In the latest Class 46 blog post on the transposition of the EU Trade Mark Directive, David Flynn and Niamh Hall summarise the reforms in Ireland – including the surprising decision to remove absolute grounds from opposition proceedings:
Important changes to Irish trade mark law came into effect on 14 January 2019. The European Union (Trade Marks) Regulations 2018 have implemented Directive (EU) 2015/2436 into Irish law.
In an extraordinary development, the Irish government took the unprecedented step of removing absolute grounds from Irish opposition proceedings. This was because of an unusual interpretation of Article 43 of the Directive from the European Commission as limiting the grounds for opposition (Member States shall provide for an efficient and expeditious administrative procedure before their offices for opposing the registration of a trade mark application on relative grounds).
Despite submissions by the Association of Patent and Trade Mark Attorneys arguing against the interpretation of this as an exhaustive list, with support from other EU sister organisations as well as a learned written opinion from an EU law expert, the Irish government has now removed the possibility of absolute grounds as a basis for opposition in Ireland.
In addition to the above, there are a further number of key changes of which trade mark owners and attorneys should be aware:
Abolition of absolute grounds from opposition proceedings
Oppositions can now only be based on relative grounds; not on absolute grounds. Therefore, it will no longer be possible to oppose an application on the grounds that the mark is non-distinctive, descriptive, generic, deceptive, contrary to law or public policy, or that the application has been filed in bad faith. Furthermore, the shape exclusions will also no longer be available as a ground of opposition.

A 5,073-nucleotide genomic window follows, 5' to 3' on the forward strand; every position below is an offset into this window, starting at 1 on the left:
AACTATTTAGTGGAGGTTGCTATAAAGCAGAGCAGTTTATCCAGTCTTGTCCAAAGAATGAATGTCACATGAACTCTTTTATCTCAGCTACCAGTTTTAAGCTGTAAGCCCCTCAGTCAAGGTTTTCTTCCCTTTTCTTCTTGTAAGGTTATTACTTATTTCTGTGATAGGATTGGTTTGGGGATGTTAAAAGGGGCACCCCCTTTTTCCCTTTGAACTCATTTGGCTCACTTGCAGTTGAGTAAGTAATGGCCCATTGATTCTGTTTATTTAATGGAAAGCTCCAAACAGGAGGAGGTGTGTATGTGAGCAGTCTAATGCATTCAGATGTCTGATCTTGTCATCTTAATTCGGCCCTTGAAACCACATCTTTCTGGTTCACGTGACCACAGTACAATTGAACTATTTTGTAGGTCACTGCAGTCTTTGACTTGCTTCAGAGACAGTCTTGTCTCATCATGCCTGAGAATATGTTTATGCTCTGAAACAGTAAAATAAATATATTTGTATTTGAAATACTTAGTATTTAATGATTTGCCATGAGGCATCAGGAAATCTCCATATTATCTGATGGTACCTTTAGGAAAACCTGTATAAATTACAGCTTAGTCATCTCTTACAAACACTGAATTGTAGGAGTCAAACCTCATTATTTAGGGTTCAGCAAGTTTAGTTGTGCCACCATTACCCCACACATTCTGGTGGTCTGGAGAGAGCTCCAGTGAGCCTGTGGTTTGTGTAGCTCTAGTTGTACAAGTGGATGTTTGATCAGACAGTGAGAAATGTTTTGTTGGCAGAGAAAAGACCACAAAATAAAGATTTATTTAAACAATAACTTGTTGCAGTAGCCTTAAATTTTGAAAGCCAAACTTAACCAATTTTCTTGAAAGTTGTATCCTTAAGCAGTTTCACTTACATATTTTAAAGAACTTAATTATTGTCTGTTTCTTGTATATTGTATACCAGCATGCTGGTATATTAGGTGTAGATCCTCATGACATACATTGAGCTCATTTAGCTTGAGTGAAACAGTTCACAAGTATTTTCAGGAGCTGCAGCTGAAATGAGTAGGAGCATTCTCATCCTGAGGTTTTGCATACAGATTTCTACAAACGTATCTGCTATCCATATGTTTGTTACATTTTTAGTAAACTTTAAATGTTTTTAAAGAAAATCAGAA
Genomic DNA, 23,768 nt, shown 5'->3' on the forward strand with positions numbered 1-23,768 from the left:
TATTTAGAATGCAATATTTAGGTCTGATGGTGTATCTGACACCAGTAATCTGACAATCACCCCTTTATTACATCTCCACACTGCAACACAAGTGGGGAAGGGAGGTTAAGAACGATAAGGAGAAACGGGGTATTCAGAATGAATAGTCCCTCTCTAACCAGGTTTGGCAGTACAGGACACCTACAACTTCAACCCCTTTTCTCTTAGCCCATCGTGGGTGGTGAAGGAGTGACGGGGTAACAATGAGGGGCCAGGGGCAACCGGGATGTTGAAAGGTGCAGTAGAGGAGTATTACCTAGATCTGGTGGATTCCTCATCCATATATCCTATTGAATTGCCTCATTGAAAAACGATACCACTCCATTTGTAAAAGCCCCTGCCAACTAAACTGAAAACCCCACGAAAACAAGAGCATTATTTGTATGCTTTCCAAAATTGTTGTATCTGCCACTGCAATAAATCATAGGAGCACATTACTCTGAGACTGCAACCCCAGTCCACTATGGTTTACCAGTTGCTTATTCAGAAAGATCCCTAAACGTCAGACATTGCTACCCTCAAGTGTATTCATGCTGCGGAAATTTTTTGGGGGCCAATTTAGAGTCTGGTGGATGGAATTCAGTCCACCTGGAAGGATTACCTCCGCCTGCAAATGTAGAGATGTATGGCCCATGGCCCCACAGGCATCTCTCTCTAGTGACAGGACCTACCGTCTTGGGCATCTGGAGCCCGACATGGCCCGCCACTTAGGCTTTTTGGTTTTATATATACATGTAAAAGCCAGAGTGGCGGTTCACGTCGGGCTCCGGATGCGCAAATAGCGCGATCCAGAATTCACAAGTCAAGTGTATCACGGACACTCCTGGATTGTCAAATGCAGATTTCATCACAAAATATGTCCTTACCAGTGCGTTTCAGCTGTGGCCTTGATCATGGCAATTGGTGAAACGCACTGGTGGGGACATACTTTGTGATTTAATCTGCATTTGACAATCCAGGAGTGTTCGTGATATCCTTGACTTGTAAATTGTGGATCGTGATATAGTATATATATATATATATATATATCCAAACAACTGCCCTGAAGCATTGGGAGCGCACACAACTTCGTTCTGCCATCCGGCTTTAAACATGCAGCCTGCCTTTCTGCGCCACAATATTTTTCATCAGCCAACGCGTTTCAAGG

However, it will be possible to base an invalidity action on any of these absolute grounds. The downside is that anybody who wants to bring an action based on absolute grounds will have to wait until the mark is registered. The possibility of filing unilateral observations against a pending application on absolute grounds still exists but this is not generally as effective as an invalidity action or formerly an opposition.
Proof of use/non-use as a defence in opposition, invalidity and infringement proceedings
If an earlier trade mark which forms the basis of an opposition, invalidity action or infringement action is over five years old, the owner can now be put on proof of use as part of those proceedings. If genuine use of the earlier mark cannot be shown within the relevant five year period, the opposition/invalidity/infringement action will fail (unless there are proper reasons for non-use).
This means that non-use can now be used as a defence in opposition, invalidity or infringement proceedings. Furthermore, for an infringement action, if an earlier trade mark is vulnerable to revocation based on non-use, a defendant does not have to initiate separate revocation proceedings or counterclaim for revocation to successfully defend the infringement action.
Own name defence
This is now limited only to persons who use their own name and address. It no longer applies to company names. In addition, use of a sign as a trade or company name can now be considered infringement without recourse to this defence.
Removal of graphical representation requirement
It is no longer a requirement that a trade mark be graphically represented for it to be eligible for protection. This means that it will now be possible to register non-traditional trade marks such as sounds, multimedia marks and holograms by uploading digital files such as MP3 and MP4. However, the trade mark must still be represented in a manner that enables the Controller and the public to determine the “clear and precise subject matter of the protection afforded to the proprietor”.